Category Archives: Various and Sundry

America and Mass Transit

WMATA/Shutterstock/Madison McVeigh/CityLab

Hey! Since we here in the United States are not traveling so much on this traditional week of travel, how about we take that time and read this longform article by Jonathan English all about mass transit in the United States. It unearths some assumptions about what mass transit is and can be and how those assumptions developed over the past 100 years or so.

Besides the fond memories evoked by seeing the picture above (I was there for the grand opening of Washington’s Metro — you were able to ride free all day), I also found his premises interesting.

A Viewing Guide for Star Trek: Enterprise

Back in September, I did a ranking of every episode of every Star Trek series (updates including the debut season of Lower Decks and latest season of Discovery are due in 2021).

But what if you haven’s seen all of the Star Trek series? And what if you’re all ready to binge-watch another series this year?

If you haven’t seen Enterprise, the Trek franchise’s first prequel series, you’re probably not alone. While I have found several people who consider it their favorite, anecdotally, it appears to be the least watched series outside of the original animated one.

And I understand. The first two seasons are tough going a lot of the time. The theme song never gets better (except for briefly in season 4). However, as with all Trek, it –by and large– ages pretty darn well and scratches some itches you didn’t know you have about Andorians, Vulcans, and the founding of the United Federation of Planets.

The following list cuts 44 of the 98 episodes out of the mix, giving you enough grounding with the characters in the first two seasons to better enjoy the increased continuity and worldbuilding of the final two seasons.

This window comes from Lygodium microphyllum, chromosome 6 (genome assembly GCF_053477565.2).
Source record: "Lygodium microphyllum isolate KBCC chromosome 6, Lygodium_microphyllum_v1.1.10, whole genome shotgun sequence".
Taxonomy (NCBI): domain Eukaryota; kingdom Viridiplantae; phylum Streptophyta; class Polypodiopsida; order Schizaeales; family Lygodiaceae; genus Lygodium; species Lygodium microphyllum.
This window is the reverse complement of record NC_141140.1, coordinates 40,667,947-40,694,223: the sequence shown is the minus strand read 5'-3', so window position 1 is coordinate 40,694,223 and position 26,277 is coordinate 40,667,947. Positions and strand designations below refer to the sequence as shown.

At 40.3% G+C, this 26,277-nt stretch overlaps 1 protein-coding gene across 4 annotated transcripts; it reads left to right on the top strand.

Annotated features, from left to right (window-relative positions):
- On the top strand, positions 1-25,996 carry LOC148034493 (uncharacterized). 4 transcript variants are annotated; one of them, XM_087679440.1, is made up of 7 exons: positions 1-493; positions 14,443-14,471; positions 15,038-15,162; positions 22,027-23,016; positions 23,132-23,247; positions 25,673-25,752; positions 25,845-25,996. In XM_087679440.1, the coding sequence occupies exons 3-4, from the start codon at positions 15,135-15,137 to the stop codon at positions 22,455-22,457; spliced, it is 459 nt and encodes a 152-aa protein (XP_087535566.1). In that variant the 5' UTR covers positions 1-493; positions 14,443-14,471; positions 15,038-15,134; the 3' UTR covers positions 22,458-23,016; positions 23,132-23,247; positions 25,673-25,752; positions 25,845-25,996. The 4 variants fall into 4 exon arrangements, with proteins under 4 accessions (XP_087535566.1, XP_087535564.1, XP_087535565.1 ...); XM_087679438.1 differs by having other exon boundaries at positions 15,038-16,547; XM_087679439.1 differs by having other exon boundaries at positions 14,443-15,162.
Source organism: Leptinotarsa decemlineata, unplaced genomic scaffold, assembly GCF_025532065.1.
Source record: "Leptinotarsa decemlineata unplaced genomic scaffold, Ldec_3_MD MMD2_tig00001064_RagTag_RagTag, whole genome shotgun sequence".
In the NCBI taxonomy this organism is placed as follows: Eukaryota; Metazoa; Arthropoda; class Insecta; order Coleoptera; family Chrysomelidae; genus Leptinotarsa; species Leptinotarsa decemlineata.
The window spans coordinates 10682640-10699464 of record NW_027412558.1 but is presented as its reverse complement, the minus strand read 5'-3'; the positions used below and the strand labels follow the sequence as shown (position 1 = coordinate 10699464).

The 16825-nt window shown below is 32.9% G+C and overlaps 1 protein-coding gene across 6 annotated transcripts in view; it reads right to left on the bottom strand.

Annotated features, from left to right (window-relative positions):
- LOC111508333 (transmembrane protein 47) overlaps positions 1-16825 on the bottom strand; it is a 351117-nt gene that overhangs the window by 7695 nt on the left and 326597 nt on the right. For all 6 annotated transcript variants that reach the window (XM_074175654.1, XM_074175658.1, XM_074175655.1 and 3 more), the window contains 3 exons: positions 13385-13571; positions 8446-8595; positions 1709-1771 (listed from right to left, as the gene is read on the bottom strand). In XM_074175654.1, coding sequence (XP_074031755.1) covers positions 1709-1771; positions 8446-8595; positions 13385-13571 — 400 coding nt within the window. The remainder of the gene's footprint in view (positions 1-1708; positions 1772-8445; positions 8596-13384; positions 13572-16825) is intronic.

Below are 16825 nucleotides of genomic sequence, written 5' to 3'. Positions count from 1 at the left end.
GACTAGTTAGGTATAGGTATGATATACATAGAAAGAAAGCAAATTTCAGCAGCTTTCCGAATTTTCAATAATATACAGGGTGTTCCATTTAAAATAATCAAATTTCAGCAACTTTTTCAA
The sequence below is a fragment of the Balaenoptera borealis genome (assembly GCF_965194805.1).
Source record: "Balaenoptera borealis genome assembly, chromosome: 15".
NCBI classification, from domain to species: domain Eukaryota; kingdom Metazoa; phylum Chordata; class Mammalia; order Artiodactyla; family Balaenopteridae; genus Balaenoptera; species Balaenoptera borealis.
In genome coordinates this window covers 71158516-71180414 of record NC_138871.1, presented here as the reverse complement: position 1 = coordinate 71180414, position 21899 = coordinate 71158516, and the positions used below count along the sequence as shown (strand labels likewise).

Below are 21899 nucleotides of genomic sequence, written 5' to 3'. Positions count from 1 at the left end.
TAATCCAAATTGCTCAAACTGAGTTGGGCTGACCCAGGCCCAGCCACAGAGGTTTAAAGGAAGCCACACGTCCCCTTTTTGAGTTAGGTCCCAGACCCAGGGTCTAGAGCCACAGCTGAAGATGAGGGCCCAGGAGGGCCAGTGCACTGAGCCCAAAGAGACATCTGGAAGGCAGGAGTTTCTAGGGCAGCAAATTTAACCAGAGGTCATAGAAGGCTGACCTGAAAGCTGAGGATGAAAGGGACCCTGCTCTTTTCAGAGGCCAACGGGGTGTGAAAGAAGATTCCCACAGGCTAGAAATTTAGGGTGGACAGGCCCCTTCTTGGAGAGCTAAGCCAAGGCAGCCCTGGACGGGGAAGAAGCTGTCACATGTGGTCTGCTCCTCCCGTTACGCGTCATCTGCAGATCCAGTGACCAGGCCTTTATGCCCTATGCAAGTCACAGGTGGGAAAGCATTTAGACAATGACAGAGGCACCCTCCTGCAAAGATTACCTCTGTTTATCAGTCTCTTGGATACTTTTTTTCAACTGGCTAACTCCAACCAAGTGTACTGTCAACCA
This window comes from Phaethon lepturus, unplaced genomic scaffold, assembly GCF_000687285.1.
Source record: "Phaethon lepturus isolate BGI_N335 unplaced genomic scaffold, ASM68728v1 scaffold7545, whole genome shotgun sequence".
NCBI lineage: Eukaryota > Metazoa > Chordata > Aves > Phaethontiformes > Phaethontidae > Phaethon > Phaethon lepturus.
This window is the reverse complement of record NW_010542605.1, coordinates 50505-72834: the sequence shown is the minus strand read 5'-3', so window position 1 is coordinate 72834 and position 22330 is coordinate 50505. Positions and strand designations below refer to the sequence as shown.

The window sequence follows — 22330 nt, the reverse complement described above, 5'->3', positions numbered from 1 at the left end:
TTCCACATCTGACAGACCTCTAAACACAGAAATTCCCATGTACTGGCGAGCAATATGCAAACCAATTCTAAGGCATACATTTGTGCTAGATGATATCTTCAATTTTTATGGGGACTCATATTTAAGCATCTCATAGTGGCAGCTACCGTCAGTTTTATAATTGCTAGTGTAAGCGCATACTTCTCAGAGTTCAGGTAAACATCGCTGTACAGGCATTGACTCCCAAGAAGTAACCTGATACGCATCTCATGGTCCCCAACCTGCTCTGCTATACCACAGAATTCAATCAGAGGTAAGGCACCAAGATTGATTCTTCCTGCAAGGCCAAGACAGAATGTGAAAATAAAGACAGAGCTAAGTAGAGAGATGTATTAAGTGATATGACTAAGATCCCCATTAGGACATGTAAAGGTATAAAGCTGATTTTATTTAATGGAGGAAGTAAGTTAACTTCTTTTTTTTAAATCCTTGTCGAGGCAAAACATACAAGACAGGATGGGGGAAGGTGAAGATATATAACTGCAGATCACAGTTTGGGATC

If you find you really are enjoying the series, you can always catch up on those missing episodes in the inevitable rewatch for completeness (I’m cutting some episodes I really like, but –if I’m being honest– aren’t necessary for a first watch).

Also, after hearing the opening theme song, feel free to turn down the volume or skip the intro entirely except for “In a Mirror, Darkly” in the fourth season (I love the visuals, I’ve tried and the song doesn’t work for me).

Season One

Skip most of it except:

  • “Broken Bow” (Eps 1 & 2)
  • “The Andorian Incident” (Ep 7)
  • “Silent Enemy” (Ep 12)
  • “Dear Doctor” (Ep 13)
  • “Vox Sola” (Ep 22)
  • “Shockwave, Pt. 1” (Ep 26)

Season Two

Skip most of it except:

  • “Shockwave, Pt. 2” (Ep 1)
  • “Carbon Creek” (Ep 2)
  • “Minefield” (Ep 3)
  • “Vanishing Point” (Ep 10)
  • “The Breach” (Ep 21)
  • “Cogenitor” (Ep 22)
  • “The Expanse” (Ep 26)

Season Three

Watch most of it, except:

  • “Extinction” (Ep 3)
  • “Exile” (Ep 6)
  • “Similitude” (Ep 10)
  • “Doctor’s Orders” (Ep 16)

Season Four

Watch most of it, except:

  • “Daedalus” (Ep 10)
  • “These Are the Voyages…” (Ep 22)

As per the showrunner, the true series finale is “Terra Prime,” episode 21.

There you go! A Star Trek binge-fest that can easily fit into the rest of the year.

(Note: I did this one as a favor to someone who had meant to watch the series, but couldn’t get into it and have since been told by several people that they were in the same boat (or NX-class starship?). If people think I should do viewing guides for other series, let me know!)

Let’s Talk about Capes

I’ve been kind of preoccupied with some minor things over the past couple weeks.